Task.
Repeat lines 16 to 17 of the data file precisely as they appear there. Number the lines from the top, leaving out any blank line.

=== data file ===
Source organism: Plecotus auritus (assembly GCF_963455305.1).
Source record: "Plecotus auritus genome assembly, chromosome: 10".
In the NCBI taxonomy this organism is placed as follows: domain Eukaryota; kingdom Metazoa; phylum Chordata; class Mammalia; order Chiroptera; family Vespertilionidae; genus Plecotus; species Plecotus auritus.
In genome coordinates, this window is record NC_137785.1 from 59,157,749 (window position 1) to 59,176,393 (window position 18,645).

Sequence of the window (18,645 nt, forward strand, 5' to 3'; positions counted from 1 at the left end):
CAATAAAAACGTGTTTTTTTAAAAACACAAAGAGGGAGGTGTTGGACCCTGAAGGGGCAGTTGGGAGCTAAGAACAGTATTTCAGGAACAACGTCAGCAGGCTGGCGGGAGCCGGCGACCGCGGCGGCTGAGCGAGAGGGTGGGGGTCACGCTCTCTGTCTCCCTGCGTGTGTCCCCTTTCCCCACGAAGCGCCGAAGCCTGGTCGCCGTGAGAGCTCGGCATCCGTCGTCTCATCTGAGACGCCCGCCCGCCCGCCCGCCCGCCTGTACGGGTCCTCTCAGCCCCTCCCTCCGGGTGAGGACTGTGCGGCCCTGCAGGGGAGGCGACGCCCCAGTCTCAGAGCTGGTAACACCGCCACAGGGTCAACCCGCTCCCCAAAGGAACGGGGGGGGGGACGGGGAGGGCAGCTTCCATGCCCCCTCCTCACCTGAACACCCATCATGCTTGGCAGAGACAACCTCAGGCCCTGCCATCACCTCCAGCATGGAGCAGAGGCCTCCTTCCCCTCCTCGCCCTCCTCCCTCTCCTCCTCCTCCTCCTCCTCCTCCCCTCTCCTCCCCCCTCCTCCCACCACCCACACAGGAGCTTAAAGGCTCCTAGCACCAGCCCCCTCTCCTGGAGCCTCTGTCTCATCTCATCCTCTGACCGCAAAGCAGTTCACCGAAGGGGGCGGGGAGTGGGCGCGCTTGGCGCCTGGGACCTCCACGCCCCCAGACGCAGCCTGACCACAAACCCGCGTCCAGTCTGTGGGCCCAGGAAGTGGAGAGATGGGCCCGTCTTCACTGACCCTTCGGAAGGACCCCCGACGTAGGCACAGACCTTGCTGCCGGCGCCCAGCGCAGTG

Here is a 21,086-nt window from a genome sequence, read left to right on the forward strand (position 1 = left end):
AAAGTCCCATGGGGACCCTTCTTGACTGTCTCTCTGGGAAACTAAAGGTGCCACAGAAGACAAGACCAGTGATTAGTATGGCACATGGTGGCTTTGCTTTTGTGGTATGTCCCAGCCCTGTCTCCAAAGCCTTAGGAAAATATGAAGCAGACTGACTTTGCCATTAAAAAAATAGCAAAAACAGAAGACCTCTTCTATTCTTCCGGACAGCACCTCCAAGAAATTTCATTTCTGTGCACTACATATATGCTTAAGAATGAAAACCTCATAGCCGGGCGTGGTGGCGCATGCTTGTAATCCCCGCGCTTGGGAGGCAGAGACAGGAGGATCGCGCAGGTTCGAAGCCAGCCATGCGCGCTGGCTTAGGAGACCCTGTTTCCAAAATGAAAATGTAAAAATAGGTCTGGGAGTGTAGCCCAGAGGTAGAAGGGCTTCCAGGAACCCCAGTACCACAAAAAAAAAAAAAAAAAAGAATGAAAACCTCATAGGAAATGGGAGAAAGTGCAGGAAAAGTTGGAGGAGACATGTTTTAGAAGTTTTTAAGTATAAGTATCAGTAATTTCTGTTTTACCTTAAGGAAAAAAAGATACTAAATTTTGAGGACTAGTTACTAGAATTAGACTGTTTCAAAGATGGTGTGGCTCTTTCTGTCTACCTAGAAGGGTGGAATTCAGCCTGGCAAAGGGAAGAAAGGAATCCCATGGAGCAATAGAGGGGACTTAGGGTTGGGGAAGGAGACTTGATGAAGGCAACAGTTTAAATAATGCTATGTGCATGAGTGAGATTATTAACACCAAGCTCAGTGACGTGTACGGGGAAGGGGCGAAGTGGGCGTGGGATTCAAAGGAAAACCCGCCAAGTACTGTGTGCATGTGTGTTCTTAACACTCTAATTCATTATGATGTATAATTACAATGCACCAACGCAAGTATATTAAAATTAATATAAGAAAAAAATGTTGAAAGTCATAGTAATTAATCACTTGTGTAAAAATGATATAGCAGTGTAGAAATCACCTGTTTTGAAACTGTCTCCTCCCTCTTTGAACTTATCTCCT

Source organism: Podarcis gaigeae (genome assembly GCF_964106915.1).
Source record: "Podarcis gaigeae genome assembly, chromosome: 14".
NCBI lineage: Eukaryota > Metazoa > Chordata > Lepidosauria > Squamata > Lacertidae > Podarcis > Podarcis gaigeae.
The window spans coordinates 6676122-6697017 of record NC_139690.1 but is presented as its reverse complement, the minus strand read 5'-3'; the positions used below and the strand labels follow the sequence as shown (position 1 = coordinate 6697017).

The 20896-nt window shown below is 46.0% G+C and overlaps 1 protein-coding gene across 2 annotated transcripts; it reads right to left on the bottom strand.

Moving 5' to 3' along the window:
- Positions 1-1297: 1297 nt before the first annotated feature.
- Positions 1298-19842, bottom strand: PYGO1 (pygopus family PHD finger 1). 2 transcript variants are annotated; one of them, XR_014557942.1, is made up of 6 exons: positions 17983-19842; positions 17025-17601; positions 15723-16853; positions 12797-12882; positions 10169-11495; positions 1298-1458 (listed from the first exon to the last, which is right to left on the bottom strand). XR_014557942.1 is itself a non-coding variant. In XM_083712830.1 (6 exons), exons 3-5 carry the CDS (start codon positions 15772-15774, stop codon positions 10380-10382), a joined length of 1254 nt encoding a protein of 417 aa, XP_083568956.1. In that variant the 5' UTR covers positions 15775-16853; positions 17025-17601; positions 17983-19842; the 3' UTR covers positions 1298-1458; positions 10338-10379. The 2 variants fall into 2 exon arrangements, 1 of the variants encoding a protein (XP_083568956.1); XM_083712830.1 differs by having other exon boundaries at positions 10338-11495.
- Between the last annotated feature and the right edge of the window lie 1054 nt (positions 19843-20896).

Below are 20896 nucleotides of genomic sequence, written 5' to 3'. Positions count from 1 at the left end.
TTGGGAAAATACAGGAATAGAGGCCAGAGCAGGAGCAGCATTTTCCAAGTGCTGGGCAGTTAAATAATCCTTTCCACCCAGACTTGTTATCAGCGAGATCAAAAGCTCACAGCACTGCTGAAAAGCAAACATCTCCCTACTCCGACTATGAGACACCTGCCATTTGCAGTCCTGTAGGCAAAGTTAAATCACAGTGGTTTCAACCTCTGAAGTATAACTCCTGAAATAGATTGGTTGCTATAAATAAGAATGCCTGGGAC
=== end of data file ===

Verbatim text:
- Positions 1298-19842, bottom strand: PYGO1 (pygopus family PHD finger 1). 2 transcript variants are annotated; one of them, XR_014557942.1, is made up of 6 exons: positions 17983-19842; positions 17025-17601; positions 15723-16853; positions 12797-12882; positions 10169-11495; positions 1298-1458 (listed from the first exon to the last, which is right to left on the bottom strand). XR_014557942.1 is itself a non-coding variant. In XM_083712830.1 (6 exons), exons 3-5 carry the CDS (start codon positions 15772-15774, stop codon positions 10380-10382), a joined length of 1254 nt encoding a protein of 417 aa, XP_083568956.1. In that variant the 5' UTR covers positions 15775-16853; positions 17025-17601; positions 17983-19842; the 3' UTR covers positions 1298-1458; positions 10338-10379. The 2 variants fall into 2 exon arrangements, 1 of the variants encoding a protein (XP_083568956.1); XM_083712830.1 differs by having other exon boundaries at positions 10338-11495.
- Between the last annotated feature and the right edge of the window lie 1054 nt (positions 19843-20896).